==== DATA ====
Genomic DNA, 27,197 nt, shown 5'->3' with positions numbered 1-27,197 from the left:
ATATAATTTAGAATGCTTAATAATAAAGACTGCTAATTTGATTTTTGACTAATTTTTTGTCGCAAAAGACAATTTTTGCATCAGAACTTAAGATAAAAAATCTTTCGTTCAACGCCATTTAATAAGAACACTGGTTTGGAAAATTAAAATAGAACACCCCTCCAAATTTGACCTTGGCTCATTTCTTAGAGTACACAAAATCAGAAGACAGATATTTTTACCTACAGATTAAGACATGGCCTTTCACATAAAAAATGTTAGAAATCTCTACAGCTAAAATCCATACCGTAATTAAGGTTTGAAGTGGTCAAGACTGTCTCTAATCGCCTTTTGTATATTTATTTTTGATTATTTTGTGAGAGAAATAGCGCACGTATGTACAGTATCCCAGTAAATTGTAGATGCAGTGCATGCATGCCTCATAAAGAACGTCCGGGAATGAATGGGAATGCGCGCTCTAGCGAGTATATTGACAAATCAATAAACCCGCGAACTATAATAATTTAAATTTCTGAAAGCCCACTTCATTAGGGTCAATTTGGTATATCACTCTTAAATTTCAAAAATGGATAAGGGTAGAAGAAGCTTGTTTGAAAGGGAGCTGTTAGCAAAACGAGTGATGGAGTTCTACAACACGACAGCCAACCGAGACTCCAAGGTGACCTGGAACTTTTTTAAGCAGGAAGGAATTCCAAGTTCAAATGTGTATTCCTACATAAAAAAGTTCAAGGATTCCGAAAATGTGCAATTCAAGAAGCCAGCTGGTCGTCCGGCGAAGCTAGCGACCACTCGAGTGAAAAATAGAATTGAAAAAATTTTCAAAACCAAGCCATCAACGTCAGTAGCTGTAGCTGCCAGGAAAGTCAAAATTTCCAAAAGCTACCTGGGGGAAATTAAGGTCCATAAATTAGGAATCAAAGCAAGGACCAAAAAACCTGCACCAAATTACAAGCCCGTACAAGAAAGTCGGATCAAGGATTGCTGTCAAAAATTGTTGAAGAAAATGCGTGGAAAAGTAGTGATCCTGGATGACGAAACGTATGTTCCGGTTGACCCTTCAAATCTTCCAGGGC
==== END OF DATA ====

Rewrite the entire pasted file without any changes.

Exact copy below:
Genomic DNA, 27,197 nt, shown 5'->3' with positions numbered 1-27,197 from the left:
ATATAATTTAGAATGCTTAATAATAAAGACTGCTAATTTGATTTTTGACTAATTTTTTGTCGCAAAAGACAATTTTTGCATCAGAACTTAAGATAAAAAATCTTTCGTTCAACGCCATTTAATAAGAACACTGGTTTGGAAAATTAAAATAGAACACCCCTCCAAATTTGACCTTGGCTCATTTCTTAGAGTACACAAAATCAGAAGACAGATATTTTTACCTACAGATTAAGACATGGCCTTTCACATAAAAAATGTTAGAAATCTCTACAGCTAAAATCCATACCGTAATTAAGGTTTGAAGTGGTCAAGACTGTCTCTAATCGCCTTTTGTATATTTATTTTTGATTATTTTGTGAGAGAAATAGCGCACGTATGTACAGTATCCCAGTAAATTGTAGATGCAGTGCATGCATGCCTCATAAAGAACGTCCGGGAATGAATGGGAATGCGCGCTCTAGCGAGTATATTGACAAATCAATAAACCCGCGAACTATAATAATTTAAATTTCTGAAAGCCCACTTCATTAGGGTCAATTTGGTATATCACTCTTAAATTTCAAAAATGGATAAGGGTAGAAGAAGCTTGTTTGAAAGGGAGCTGTTAGCAAAACGAGTGATGGAGTTCTACAACACGACAGCCAACCGAGACTCCAAGGTGACCTGGAACTTTTTTAAGCAGGAAGGAATTCCAAGTTCAAATGTGTATTCCTACATAAAAAAGTTCAAGGATTCCGAAAATGTGCAATTCAAGAAGCCAGCTGGTCGTCCGGCGAAGCTAGCGACCACTCGAGTGAAAAATAGAATTGAAAAAATTTTCAAAACCAAGCCATCAACGTCAGTAGCTGTAGCTGCCAGGAAAGTCAAAATTTCCAAAAGCTACCTGGGGGAAATTAAGGTCCATAAATTAGGAATCAAAGCAAGGACCAAAAAACCTGCACCAAATTACAAGCCCGTACAAGAAAGTCGGATCAAGGATTGCTGTCAAAAATTGTTGAAGAAAATGCGTGGAAAAGTAGTGATCCTGGATGACGAAACGTATGTTCCGGTTGACCCTTCAAATCTTCCAGGGC